When a walk-in briefing was impossible, you could get a telephone briefing. It used to be that you had to have the local number, or know how to look it up, but around 1989 we got the "Automated" FSS. The automation really just referred to the phone system, because now there was only one number (1-800-WX-BRIEF, the same as today).

You call, give them a flight plan, and ask for a "standard briefing." Simple, and this method still works today.

Once in the air, you could get a radio briefing. You found a nearby RCO (that is, Remote Communications Outlet) and got the information over the radio.

You should get better service from Flight Watch, which uses the same frequency (122.0 mHz) at low altitudes all over the USA.

See my previous post on the vagaries of radio briefings.

Around 1990, "official" briefings became available over the internet, first by dial-up, then by TELNET, and finally by ordinary TCP/IP in a browser. This was called DUATS for Direct User Access Terminal Service. There are two online providers, DUAT, and DUATS.

(The history should be well-known, but the Wikipedia article is pretty poor.)

At the beginning, pilots whined about how many pages of output these services provided, and how much of it was useless; I don't hear this so much anymore. A little time in a simple text editor cuts out the stuff you don't need, and you can print the rest. A later plain language function persists, and even though it was designed by one of my best friends as an undergraduate, I hate it. The undecoded METARs and TAFs are nicely aligned, and in many cases you can find what you need by a simple vertical scan. You have to read the whole text version, no matter what, which was unacceptable when I was flying freight or air ambulance.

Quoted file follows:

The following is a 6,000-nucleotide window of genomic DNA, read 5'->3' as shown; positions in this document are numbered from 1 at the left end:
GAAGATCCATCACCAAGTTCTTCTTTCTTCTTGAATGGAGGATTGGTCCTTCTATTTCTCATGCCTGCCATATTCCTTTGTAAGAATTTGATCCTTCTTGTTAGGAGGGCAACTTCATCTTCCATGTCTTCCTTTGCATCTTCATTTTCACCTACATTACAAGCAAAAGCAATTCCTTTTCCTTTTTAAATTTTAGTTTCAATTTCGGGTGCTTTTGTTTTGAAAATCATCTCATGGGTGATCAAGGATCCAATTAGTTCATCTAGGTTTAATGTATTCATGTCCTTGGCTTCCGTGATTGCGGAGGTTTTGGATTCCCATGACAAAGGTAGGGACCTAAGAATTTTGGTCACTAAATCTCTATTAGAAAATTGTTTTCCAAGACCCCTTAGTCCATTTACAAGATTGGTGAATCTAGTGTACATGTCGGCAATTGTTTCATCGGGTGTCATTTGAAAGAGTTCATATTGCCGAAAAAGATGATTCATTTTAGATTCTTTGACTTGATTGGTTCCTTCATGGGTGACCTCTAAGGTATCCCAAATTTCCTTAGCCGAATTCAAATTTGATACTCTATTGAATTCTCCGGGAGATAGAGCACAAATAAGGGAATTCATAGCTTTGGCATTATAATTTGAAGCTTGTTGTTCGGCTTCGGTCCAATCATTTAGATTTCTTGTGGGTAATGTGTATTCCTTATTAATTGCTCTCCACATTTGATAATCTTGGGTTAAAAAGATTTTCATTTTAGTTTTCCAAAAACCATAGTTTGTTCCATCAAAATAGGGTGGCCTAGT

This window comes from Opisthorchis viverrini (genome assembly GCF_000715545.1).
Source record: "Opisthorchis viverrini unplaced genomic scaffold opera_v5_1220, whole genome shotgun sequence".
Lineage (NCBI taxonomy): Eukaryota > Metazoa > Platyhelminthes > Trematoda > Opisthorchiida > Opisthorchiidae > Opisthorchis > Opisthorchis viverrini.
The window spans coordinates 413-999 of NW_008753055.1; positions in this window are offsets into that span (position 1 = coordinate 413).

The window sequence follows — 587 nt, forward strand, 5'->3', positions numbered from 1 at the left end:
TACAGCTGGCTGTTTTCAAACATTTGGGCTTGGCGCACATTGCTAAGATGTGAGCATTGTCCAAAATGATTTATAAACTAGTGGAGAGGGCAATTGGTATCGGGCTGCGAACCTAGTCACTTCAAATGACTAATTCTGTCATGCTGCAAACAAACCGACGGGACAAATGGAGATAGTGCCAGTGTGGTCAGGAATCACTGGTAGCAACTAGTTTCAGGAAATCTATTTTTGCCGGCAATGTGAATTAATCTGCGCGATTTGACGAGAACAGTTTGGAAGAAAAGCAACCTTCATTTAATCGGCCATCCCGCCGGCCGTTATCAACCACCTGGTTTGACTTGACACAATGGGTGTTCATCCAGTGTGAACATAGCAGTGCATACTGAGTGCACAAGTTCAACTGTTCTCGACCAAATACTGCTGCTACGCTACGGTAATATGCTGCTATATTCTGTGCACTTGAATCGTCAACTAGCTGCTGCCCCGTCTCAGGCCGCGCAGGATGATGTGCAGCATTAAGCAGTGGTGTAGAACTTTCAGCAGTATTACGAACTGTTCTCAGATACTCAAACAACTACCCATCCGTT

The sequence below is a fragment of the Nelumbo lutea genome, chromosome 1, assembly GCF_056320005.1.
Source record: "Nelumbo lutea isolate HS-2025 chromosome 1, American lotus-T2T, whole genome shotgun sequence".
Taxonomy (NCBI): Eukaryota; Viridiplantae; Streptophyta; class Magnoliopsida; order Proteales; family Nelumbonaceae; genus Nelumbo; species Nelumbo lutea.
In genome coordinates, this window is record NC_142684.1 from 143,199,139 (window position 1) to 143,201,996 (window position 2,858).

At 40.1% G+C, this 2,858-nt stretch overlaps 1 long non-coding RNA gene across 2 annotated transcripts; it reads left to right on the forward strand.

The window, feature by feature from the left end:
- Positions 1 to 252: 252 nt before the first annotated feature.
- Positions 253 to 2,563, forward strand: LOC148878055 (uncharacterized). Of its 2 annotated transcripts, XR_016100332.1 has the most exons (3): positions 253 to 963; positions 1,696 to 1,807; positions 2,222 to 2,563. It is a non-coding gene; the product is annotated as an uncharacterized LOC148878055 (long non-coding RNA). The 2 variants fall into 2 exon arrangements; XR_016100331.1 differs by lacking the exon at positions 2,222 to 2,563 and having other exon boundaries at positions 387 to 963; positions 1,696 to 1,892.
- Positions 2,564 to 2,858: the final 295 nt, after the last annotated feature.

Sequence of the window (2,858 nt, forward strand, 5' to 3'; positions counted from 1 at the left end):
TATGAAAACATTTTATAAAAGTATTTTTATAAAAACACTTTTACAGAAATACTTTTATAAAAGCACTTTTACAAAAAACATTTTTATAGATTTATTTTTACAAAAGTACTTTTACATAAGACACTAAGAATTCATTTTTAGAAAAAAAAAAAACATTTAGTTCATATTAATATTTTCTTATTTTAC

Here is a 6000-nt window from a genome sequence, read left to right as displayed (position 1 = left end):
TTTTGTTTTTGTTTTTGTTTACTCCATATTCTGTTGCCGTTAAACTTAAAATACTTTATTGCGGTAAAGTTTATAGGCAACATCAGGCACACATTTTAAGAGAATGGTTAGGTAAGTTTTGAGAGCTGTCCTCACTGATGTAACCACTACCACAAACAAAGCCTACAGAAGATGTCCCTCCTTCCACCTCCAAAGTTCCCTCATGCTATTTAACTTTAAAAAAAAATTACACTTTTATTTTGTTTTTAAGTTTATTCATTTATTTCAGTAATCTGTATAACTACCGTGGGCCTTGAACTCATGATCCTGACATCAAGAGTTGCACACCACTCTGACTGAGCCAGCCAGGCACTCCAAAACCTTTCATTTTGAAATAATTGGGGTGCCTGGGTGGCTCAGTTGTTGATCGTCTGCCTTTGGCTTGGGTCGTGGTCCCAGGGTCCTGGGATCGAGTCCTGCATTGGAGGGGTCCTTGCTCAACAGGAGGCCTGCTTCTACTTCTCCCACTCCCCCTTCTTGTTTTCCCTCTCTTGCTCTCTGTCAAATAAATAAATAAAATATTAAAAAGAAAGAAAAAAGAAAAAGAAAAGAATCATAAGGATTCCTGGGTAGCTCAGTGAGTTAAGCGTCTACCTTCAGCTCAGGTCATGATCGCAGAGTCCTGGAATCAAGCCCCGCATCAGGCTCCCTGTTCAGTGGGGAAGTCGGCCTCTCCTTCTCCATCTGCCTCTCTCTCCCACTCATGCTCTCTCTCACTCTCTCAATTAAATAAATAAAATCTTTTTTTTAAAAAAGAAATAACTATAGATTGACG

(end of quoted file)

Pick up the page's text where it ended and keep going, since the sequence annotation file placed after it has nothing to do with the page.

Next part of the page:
The biggest advantage of online briefing is that you never hear "VFR flight not recommended." They say this even if you are filing IFR.

Most pilots I know use DUAT or DUATS for their briefings, but many instructors introduce students to the process by having them call FSS on the telephone. This always leaves the student flustered, because he or she is being forced to communicate in a still-foreign language. As a consequence, they don't get the briefing. They don't know what to write down and what to ignore, no matter how many times you rehearse this with them before the call.

In my mind, a telephone briefing is an emergency backup; my primary briefing is online. So, I have chosen to start my students out with online briefings, and go back and do telephone briefings later. The Law of Primacy, right?

And now comes a new method: the telephone and the radio have given way to "the movies." Some Garmin GPS units offer near-real-time weather through XM Satellite Radio. The pilot has become a self-briefer. This must be a handful without a good autopilot, or a good copilot, but it strikes me as a good handful.

Now we come to the end of the song: "The Rockies may crumble, Gibraltar may tumble, they're only made of clay."

Clay might be weaker than love, but it is stronger than airplanes.